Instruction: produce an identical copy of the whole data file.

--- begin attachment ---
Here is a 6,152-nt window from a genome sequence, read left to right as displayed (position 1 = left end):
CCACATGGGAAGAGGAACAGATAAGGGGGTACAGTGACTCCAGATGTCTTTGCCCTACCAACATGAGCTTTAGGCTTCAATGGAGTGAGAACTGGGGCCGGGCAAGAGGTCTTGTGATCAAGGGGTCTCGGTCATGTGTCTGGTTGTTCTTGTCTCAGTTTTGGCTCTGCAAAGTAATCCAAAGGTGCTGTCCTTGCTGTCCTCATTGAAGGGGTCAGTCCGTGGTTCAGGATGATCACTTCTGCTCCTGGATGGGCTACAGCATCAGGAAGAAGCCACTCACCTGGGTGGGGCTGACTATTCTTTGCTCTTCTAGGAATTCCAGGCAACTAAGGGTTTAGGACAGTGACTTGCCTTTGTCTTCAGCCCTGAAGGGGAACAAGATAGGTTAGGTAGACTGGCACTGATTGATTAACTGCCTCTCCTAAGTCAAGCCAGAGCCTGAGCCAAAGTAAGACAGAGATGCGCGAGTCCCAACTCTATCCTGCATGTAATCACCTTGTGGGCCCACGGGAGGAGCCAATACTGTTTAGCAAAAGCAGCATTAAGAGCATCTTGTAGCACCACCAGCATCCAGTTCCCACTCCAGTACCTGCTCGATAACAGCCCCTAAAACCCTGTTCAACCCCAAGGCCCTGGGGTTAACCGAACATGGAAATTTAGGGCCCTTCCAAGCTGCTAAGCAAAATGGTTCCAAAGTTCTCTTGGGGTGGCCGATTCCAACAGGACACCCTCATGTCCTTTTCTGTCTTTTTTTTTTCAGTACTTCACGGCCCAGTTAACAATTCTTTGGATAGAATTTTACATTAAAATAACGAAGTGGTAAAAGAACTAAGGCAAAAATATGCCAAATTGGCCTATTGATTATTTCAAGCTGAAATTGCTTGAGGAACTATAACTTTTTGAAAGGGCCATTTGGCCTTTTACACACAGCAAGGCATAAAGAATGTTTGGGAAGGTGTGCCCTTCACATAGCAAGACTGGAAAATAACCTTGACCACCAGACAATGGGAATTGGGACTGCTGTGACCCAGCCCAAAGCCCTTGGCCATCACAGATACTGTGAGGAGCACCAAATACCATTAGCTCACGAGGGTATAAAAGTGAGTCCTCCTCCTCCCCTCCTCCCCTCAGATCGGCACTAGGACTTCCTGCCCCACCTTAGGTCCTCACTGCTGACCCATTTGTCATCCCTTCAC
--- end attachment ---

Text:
Here is a 6,152-nt window from a genome sequence, read left to right as displayed (position 1 = left end):
CCACATGGGAAGAGGAACAGATAAGGGGGTACAGTGACTCCAGATGTCTTTGCCCTACCAACATGAGCTTTAGGCTTCAATGGAGTGAGAACTGGGGCCGGGCAAGAGGTCTTGTGATCAAGGGGTCTCGGTCATGTGTCTGGTTGTTCTTGTCTCAGTTTTGGCTCTGCAAAGTAATCCAAAGGTGCTGTCCTTGCTGTCCTCATTGAAGGGGTCAGTCCGTGGTTCAGGATGATCACTTCTGCTCCTGGATGGGCTACAGCATCAGGAAGAAGCCACTCACCTGGGTGGGGCTGACTATTCTTTGCTCTTCTAGGAATTCCAGGCAACTAAGGGTTTAGGACAGTGACTTGCCTTTGTCTTCAGCCCTGAAGGGGAACAAGATAGGTTAGGTAGACTGGCACTGATTGATTAACTGCCTCTCCTAAGTCAAGCCAGAGCCTGAGCCAAAGTAAGACAGAGATGCGCGAGTCCCAACTCTATCCTGCATGTAATCACCTTGTGGGCCCACGGGAGGAGCCAATACTGTTTAGCAAAAGCAGCATTAAGAGCATCTTGTAGCACCACCAGCATCCAGTTCCCACTCCAGTACCTGCTCGATAACAGCCCCTAAAACCCTGTTCAACCCCAAGGCCCTGGGGTTAACCGAACATGGAAATTTAGGGCCCTTCCAAGCTGCTAAGCAAAATGGTTCCAAAGTTCTCTTGGGGTGGCCGATTCCAACAGGACACCCTCATGTCCTTTTCTGTCTTTTTTTTTTCAGTACTTCACGGCCCAGTTAACAATTCTTTGGATAGAATTTTACATTAAAATAACGAAGTGGTAAAAGAACTAAGGCAAAAATATGCCAAATTGGCCTATTGATTATTTCAAGCTGAAATTGCTTGAGGAACTATAACTTTTTGAAAGGGCCATTTGGCCTTTTACACACAGCAAGGCATAAAGAATGTTTGGGAAGGTGTGCCCTTCACATAGCAAGACTGGAAAATAACCTTGACCACCAGACAATGGGAATTGGGACTGCTGTGACCCAGCCCAAAGCCCTTGGCCATCACAGATACTGTGAGGAGCACCAAATACCATTAGCTCACGAGGGTATAAAAGTGAGTCCTCCTCCTCCCCTCCTCCCCTCAGATCGGCACTAGGACTTCCTGCCCCACCTTAGGTCCTCACTGCTGACCCATTTGTCATCCCTTCAC